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Connor Riley
Twitter post makes woman internet sensation

Social networking is huge online and people of all ages and demographics are using the sites for all sorts of reasons from keeping in touch with family and friends to running a business. The problem for many users of social networking sites is that often in the heat of an idle comment, people forget that social networks are an open forum.

Making comments that the poster thinks are sarcastic or joking may not strike other readers the same way. Twitter is one of the newer breed of social networking sites that lets users send short “tweets” to a group of friends or followers. Google's Eric Schmidt has called Twitter a "poor man's email system."

One of the myriad of problems that can result from postings to sites like Twitter is that a single comment can have serious implications for the poster. Recently, Connor Riley found herself in some hot water over a twitter post that has been dubbed the "Cisco Fatty" incident.

Riley posted a comment to her account that read, "Cisco just offered me a job! Now I have to weigh the utility of a fatty paycheck against the daily commute to San Jose and hating the work."

It wasn't long after that someone claiming to be a Cisco employee posted a reply saying, "Who is the hiring manager? I'm sure they would love to know that you will hate the work. We here at Cisco are versed in the Web."

The "Cisco Fatty" incident is another example of how social networking can be used against those who post comments in legal cases and by potential employers.

Attorney Daliah Saper told The Chicago Tribune, "There's so many new ways to get in trouble online." Saper has a client who was put on probation at work after a co-worker reported a Twitter post to their supervisor.

Saper says, "Assume you can get in trouble for everything you say. Err on the side of caution. … For the employee, the take-away is assume the worst and that your boss is following your tweets."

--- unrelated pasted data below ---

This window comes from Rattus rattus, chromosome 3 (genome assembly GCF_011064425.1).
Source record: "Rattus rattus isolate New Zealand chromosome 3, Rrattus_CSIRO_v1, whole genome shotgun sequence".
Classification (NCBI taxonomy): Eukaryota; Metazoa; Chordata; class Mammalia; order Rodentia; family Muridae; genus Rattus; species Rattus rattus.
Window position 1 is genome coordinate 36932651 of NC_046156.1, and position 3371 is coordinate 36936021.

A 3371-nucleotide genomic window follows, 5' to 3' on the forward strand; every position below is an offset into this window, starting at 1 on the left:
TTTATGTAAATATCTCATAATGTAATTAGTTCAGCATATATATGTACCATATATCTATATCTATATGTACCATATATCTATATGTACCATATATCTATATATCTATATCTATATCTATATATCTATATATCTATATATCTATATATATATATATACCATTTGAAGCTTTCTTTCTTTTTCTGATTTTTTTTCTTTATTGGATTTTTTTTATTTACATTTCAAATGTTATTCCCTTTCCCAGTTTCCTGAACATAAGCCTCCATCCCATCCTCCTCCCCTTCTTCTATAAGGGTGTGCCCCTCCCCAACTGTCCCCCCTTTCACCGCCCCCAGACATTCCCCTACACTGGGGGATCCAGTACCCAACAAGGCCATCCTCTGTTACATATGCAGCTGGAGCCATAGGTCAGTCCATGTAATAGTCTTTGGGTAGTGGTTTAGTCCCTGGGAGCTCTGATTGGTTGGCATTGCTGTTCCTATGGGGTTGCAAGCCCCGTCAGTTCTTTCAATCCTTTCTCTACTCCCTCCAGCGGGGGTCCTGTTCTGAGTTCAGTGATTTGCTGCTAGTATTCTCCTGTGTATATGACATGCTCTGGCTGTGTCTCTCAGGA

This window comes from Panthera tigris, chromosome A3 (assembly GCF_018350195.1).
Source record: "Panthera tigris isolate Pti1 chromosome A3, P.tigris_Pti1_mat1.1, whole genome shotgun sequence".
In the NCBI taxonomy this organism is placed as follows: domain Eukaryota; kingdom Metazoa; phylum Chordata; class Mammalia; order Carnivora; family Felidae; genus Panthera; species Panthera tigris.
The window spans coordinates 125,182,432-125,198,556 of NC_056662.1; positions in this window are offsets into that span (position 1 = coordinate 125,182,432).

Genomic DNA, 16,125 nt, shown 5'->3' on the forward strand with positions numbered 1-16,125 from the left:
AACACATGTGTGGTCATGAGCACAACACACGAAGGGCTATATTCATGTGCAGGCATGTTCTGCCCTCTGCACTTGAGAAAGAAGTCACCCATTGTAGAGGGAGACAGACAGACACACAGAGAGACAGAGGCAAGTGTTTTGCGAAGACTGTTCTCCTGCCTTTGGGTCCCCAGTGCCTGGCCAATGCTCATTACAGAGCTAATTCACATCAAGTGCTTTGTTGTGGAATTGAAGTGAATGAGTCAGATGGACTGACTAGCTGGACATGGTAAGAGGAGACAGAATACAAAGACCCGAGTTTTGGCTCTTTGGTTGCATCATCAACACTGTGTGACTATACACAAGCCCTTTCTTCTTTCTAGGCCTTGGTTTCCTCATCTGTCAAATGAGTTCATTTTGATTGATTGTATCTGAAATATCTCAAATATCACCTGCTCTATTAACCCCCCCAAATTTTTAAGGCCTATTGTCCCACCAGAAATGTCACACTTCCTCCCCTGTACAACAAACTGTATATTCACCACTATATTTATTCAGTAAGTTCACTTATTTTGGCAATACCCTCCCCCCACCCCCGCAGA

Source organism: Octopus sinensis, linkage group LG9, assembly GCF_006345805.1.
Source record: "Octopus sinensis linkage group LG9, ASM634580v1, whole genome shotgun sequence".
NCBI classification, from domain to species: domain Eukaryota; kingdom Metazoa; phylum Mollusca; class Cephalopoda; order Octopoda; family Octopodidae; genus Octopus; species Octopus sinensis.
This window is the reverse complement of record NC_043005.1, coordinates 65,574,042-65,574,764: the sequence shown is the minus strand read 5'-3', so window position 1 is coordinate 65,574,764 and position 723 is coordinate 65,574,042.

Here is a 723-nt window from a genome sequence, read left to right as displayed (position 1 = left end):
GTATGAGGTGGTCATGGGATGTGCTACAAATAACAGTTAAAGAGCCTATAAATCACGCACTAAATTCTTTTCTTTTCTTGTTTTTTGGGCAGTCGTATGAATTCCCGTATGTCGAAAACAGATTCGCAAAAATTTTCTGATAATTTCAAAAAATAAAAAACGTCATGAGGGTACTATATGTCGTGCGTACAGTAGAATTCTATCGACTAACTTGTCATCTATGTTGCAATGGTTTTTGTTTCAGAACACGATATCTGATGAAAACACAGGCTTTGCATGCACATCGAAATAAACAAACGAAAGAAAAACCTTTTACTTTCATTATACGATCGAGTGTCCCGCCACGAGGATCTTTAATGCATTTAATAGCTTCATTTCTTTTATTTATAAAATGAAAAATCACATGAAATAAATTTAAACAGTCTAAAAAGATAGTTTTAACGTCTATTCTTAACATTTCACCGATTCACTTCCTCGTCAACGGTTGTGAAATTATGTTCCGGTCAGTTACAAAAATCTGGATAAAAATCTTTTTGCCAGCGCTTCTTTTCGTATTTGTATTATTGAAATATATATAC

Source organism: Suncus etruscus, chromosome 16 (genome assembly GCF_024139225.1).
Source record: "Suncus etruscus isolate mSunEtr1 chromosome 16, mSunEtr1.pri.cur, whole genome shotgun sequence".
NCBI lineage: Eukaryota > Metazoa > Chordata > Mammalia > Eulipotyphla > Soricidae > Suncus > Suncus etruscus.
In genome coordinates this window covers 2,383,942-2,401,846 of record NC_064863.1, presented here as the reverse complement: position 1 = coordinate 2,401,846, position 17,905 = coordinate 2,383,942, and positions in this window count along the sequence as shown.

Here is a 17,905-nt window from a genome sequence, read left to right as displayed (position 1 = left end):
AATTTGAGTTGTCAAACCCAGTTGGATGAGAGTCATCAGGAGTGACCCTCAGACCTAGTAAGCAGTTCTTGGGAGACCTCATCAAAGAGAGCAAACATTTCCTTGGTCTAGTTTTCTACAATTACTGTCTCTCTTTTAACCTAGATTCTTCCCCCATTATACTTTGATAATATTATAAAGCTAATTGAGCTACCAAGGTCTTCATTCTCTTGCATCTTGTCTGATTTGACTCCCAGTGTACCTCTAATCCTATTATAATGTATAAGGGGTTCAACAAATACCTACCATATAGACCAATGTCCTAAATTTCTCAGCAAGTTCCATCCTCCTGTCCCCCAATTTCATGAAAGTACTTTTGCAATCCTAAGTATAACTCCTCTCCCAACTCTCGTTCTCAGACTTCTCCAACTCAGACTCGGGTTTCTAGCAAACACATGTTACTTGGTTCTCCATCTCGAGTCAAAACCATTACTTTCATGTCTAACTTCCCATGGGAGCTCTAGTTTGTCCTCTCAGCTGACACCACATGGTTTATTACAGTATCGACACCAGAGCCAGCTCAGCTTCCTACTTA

The woman who posted the "Cisco Fatty" Tweet defended herself in a post on TheConner.net saying:

Through some quirk of college recruiting, I would up interviewing for a summer internship with Cisco which I hadn’t actually applied for and didn’t know much about. It turned out that the job was rather outside my area of academic and professional focus, and when I was offered the position I made the decision to turn it down.

Since I live at some distance from my close friends, I jokingly made a post on Twitter to them about the negative qualities of the job. I assumed it would be immediately apparent to them that I was being sarcastic and make it obvious what my decision had been. I didn’t realize that not having protected my updates on Twitter would quickly come back to haunt me.

The moral of the story is that users of social networking sites like Twitter, MySpace and Facebook need to keep the fact that posts are public and can be used against them in mind.



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RE: Heh
By tmouse on 3/30/2009 8:36:01 AM , Rating: 2
Nothing is going to change when the "new" generation takes over, just look at all of the "changes" that occurred when the 60's generation took over. Hey it's a free world, you don't have to cut your hair unless you want a specific job, then they have rights also. For some jobs like law enforcement or the military there is an absolute need for conformity, as they have to often act in concert with each other. Hair length can also be a health or safety issue. Then there is the social interactions that jobs may require, while through most of our history long hair was the norm it is not now; and that does not seem to be changing any time soon. You can change your hair, you cannot change your race and weight can be a hiring decision, as for religion, companies do not ask but I doubt if anyone came to an interview with huge religious icons all over themselves and ended their replies to the interview questions with phrases like "in accordance with the prophecy" they would be hired. You do not HAVE to change but you may HAVE to settle for something less than you would like.


"When an individual makes a copy of a song for himself, I suppose we can say he stole a song." -- Sony BMG attorney Jennifer Pariser











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